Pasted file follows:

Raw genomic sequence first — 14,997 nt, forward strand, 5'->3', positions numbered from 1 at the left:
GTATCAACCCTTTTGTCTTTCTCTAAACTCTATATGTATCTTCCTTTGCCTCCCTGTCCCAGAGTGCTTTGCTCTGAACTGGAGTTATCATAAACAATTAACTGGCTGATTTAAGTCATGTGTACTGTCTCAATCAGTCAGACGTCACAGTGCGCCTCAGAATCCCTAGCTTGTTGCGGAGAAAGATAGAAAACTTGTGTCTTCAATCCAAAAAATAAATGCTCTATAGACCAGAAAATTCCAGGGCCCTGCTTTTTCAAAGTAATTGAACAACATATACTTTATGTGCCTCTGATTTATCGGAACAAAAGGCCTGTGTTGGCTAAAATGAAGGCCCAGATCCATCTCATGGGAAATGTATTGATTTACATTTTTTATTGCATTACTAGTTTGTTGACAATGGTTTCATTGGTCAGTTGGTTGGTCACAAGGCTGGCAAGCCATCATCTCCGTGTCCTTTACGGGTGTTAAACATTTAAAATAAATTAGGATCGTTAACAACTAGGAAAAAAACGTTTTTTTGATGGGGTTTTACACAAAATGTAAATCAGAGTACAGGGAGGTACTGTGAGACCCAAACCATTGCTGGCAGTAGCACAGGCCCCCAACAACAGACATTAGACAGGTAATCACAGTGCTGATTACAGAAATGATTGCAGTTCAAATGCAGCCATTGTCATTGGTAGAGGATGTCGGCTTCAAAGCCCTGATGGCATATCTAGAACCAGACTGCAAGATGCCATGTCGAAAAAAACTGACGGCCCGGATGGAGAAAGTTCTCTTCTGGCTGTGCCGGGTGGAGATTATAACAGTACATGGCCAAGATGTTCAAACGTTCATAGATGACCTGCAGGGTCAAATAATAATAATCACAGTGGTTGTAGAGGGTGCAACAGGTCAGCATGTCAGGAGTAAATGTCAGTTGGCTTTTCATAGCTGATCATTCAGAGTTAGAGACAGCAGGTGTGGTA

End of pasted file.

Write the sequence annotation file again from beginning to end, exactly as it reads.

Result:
Raw genomic sequence first — 14,997 nt, forward strand, 5'->3', positions numbered from 1 at the left:
GTATCAACCCTTTTGTCTTTCTCTAAACTCTATATGTATCTTCCTTTGCCTCCCTGTCCCAGAGTGCTTTGCTCTGAACTGGAGTTATCATAAACAATTAACTGGCTGATTTAAGTCATGTGTACTGTCTCAATCAGTCAGACGTCACAGTGCGCCTCAGAATCCCTAGCTTGTTGCGGAGAAAGATAGAAAACTTGTGTCTTCAATCCAAAAAATAAATGCTCTATAGACCAGAAAATTCCAGGGCCCTGCTTTTTCAAAGTAATTGAACAACATATACTTTATGTGCCTCTGATTTATCGGAACAAAAGGCCTGTGTTGGCTAAAATGAAGGCCCAGATCCATCTCATGGGAAATGTATTGATTTACATTTTTTATTGCATTACTAGTTTGTTGACAATGGTTTCATTGGTCAGTTGGTTGGTCACAAGGCTGGCAAGCCATCATCTCCGTGTCCTTTACGGGTGTTAAACATTTAAAATAAATTAGGATCGTTAACAACTAGGAAAAAAACGTTTTTTTGATGGGGTTTTACACAAAATGTAAATCAGAGTACAGGGAGGTACTGTGAGACCCAAACCATTGCTGGCAGTAGCACAGGCCCCCAACAACAGACATTAGACAGGTAATCACAGTGCTGATTACAGAAATGATTGCAGTTCAAATGCAGCCATTGTCATTGGTAGAGGATGTCGGCTTCAAAGCCCTGATGGCATATCTAGAACCAGACTGCAAGATGCCATGTCGAAAAAAACTGACGGCCCGGATGGAGAAAGTTCTCTTCTGGCTGTGCCGGGTGGAGATTATAACAGTACATGGCCAAGATGTTCAAACGTTCATAGATGACCTGCAGGGTCAAATAATAATAATCACAGTGGTTGTAGAGGGTGCAACAGGTCAGCATGTCAGGAGTAAATGTCAGTTGGCTTTTCATAGCTGATCATTCAGAGTTAGAGACAGCAGGTGTGGTA